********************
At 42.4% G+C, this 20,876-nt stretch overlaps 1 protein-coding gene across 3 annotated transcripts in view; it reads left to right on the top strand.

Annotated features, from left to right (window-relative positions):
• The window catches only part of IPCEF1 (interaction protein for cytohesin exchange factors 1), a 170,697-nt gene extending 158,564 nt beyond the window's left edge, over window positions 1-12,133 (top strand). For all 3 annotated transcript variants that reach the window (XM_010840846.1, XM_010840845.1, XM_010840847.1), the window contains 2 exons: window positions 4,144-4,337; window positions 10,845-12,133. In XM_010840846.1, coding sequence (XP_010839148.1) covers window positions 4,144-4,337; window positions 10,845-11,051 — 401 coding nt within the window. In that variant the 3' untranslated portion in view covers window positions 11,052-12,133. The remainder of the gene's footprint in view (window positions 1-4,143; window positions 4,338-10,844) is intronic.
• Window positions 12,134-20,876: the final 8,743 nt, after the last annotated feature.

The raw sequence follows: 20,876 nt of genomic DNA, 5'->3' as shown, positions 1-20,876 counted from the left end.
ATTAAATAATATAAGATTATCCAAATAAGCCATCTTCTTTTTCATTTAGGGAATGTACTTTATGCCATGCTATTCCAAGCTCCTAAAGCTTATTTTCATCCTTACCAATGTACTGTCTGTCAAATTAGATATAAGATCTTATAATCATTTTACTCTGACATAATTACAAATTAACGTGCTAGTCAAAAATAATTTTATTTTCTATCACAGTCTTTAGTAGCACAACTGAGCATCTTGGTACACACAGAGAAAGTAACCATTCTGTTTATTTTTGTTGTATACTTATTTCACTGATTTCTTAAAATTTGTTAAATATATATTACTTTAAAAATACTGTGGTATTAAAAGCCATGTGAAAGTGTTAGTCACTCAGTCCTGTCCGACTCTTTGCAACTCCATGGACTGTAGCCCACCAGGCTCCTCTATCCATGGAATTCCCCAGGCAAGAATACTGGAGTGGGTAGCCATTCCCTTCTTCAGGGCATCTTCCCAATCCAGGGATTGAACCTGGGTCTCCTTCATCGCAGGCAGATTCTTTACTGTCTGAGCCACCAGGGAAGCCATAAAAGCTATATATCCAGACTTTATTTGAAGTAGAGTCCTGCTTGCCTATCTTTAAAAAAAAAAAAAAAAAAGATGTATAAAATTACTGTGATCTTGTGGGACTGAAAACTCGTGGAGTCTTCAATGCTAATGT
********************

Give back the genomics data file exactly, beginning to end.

At 42.4% G+C, this 20,876-nt stretch overlaps 1 protein-coding gene across 3 annotated transcripts in view; it reads left to right on the top strand.

Annotated features, from left to right (window-relative positions):
• The window catches only part of IPCEF1 (interaction protein for cytohesin exchange factors 1), a 170,697-nt gene extending 158,564 nt beyond the window's left edge, over window positions 1-12,133 (top strand). For all 3 annotated transcript variants that reach the window (XM_010840846.1, XM_010840845.1, XM_010840847.1), the window contains 2 exons: window positions 4,144-4,337; window positions 10,845-12,133. In XM_010840846.1, coding sequence (XP_010839148.1) covers window positions 4,144-4,337; window positions 10,845-11,051 — 401 coding nt within the window. In that variant the 3' untranslated portion in view covers window positions 11,052-12,133. The remainder of the gene's footprint in view (window positions 1-4,143; window positions 4,338-10,844) is intronic.
• Window positions 12,134-20,876: the final 8,743 nt, after the last annotated feature.

The raw sequence follows: 20,876 nt of genomic DNA, 5'->3' as shown, positions 1-20,876 counted from the left end.
ATTAAATAATATAAGATTATCCAAATAAGCCATCTTCTTTTTCATTTAGGGAATGTACTTTATGCCATGCTATTCCAAGCTCCTAAAGCTTATTTTCATCCTTACCAATGTACTGTCTGTCAAATTAGATATAAGATCTTATAATCATTTTACTCTGACATAATTACAAATTAACGTGCTAGTCAAAAATAATTTTATTTTCTATCACAGTCTTTAGTAGCACAACTGAGCATCTTGGTACACACAGAGAAAGTAACCATTCTGTTTATTTTTGTTGTATACTTATTTCACTGATTTCTTAAAATTTGTTAAATATATATTACTTTAAAAATACTGTGGTATTAAAAGCCATGTGAAAGTGTTAGTCACTCAGTCCTGTCCGACTCTTTGCAACTCCATGGACTGTAGCCCACCAGGCTCCTCTATCCATGGAATTCCCCAGGCAAGAATACTGGAGTGGGTAGCCATTCCCTTCTTCAGGGCATCTTCCCAATCCAGGGATTGAACCTGGGTCTCCTTCATCGCAGGCAGATTCTTTACTGTCTGAGCCACCAGGGAAGCCATAAAAGCTATATATCCAGACTTTATTTGAAGTAGAGTCCTGCTTGCCTATCTTTAAAAAAAAAAAAAAAAAAGATGTATAAAATTACTGTGATCTTGTGGGACTGAAAACTCGTGGAGTCTTCAATGCTAATGT